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October 23, 2011

Question: Is religious persecution declining or growing?

 No one could answer today’s question accurately without some in-depth research and comparison to another historical time-frame — i.e., now as compared to then. So I don’t really know. But any religious persecution is too much persecution.

The Middle-East is not a safe place for religious minorities, be they Jewish, Christian, Sunni, Shia, Sufi, Bahá’í, Zoroastrian, Ahmaddiyih and so forth. Copts are assaulted and murdered with impunity in Egypt. Brave Shahbaz Bhatti, Pakistan’s former Minister for Minorities, was assassinated on March 2, 2011 for advocating the repeal of Islam’s blasphemy laws, a capital offence. They were allegedly being used to persecute his Christian co-religionists. ‘Abdu’l-Rahman escaped death in Afghanistan (2006) for converting to Christianity, but only through direct intervention of western government officials — including Prime Minister Harper, Pope Benedict XVI and then U.S. Secretary of State Condoleezza Rice — to Afghan President Hamid Karzai. The list of current religious persecution is too long to continue here.

Bahá’ís are well acquainted with systematic persecution. As Iran’s largest religious minority, Bahá’ís in the Islamic Republic have been subject to unwarranted arrests, false imprisonment, harassment, beatings, torture, rapes, murder, kidnapping, forced marriages, persecution of school children, unjustified executions, confiscation and destruction of property, denial of employment, government benefits, civil rights and access to higher education. At least 100 Bahá’ís are currently prisoners of conscience in Iran. Some are in dire need of medical attention.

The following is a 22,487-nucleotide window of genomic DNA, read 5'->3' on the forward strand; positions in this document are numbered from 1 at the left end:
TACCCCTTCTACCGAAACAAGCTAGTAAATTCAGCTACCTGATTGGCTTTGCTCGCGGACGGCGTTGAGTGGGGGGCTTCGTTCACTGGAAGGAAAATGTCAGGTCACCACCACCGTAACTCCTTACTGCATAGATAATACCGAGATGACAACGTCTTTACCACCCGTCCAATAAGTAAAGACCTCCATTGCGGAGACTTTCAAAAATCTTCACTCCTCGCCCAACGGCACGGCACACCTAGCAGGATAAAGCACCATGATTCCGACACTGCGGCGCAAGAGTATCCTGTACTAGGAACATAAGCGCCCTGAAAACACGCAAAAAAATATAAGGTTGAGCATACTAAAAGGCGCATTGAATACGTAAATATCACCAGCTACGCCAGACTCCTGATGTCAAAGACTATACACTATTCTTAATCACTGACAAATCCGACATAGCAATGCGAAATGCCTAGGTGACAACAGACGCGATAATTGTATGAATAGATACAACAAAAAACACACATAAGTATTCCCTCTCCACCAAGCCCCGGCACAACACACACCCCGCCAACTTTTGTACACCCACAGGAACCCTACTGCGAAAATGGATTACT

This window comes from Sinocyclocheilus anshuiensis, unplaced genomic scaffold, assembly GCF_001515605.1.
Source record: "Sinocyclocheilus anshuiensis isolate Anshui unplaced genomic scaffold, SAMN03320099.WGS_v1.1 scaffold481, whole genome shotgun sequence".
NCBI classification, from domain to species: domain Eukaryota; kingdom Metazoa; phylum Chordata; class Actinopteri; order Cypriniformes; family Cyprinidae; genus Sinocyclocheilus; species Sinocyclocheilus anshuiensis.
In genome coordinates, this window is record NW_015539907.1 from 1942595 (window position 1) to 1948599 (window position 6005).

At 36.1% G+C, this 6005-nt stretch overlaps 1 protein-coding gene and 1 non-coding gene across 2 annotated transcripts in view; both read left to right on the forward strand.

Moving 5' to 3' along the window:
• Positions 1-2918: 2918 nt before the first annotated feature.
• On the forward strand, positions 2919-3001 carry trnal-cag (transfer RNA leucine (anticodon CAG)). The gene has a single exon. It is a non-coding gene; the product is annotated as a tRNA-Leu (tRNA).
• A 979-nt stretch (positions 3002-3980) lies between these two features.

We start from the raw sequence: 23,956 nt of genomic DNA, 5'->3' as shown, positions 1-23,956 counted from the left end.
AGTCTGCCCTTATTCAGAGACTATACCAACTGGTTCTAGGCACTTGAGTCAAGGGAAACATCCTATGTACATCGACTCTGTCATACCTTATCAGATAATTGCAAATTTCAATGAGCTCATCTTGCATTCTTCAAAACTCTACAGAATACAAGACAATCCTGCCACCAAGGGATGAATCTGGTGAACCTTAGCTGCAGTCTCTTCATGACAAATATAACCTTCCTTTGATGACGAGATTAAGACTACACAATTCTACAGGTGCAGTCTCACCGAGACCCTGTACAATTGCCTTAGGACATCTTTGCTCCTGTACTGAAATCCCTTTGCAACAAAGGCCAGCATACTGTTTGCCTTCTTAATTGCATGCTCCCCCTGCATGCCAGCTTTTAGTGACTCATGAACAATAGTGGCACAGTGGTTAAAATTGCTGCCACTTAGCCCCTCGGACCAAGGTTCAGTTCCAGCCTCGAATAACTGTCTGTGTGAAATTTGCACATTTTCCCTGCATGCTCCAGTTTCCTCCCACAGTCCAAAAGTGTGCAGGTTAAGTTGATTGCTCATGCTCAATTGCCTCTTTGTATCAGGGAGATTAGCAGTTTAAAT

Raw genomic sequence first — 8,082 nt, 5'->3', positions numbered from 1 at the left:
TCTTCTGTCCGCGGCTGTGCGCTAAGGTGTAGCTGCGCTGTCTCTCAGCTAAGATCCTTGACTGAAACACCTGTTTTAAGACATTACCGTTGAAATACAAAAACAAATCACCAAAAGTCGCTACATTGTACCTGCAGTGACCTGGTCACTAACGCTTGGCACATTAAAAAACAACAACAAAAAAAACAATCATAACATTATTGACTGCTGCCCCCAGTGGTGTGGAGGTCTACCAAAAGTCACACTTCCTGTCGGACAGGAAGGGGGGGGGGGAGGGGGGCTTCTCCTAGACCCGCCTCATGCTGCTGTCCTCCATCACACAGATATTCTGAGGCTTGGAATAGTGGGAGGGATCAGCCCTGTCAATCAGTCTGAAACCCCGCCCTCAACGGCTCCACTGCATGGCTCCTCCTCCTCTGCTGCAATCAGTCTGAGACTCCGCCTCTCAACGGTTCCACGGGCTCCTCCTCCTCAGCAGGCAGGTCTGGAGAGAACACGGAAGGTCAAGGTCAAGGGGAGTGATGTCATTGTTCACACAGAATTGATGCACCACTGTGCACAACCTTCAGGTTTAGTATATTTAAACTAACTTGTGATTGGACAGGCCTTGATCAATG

The Bahá’í Faith practises interfaith fellowship and condemns persecution. It advocates the protection, not the persecution, of minorities: “If any discrimination is at all to be tolerated, it should be a discrimination not against, but rather in favour of the minority, be it racial or otherwise. Unlike the nations and peoples of the Earth, be they of the East or of the West, democratic or authoritarian, communist or capitalist, whether belonging to the Old World or the New, who either ignore, trample upon, or extirpate, the racial, religious, or political minorities within their sphere of jurisdiction, every organized community enlisted under the banner of Bahá’u’lláh should feel it to be its first and inescapable obligation to nurture, encourage, and safeguard every minority belonging to any faith, race, class, or nation within it.” (Shoghi Effendi, The Advent of Divine Justice, p. 35)
-  Jack McLean

Printed in the The Ottawa Citizen October 23, 2011
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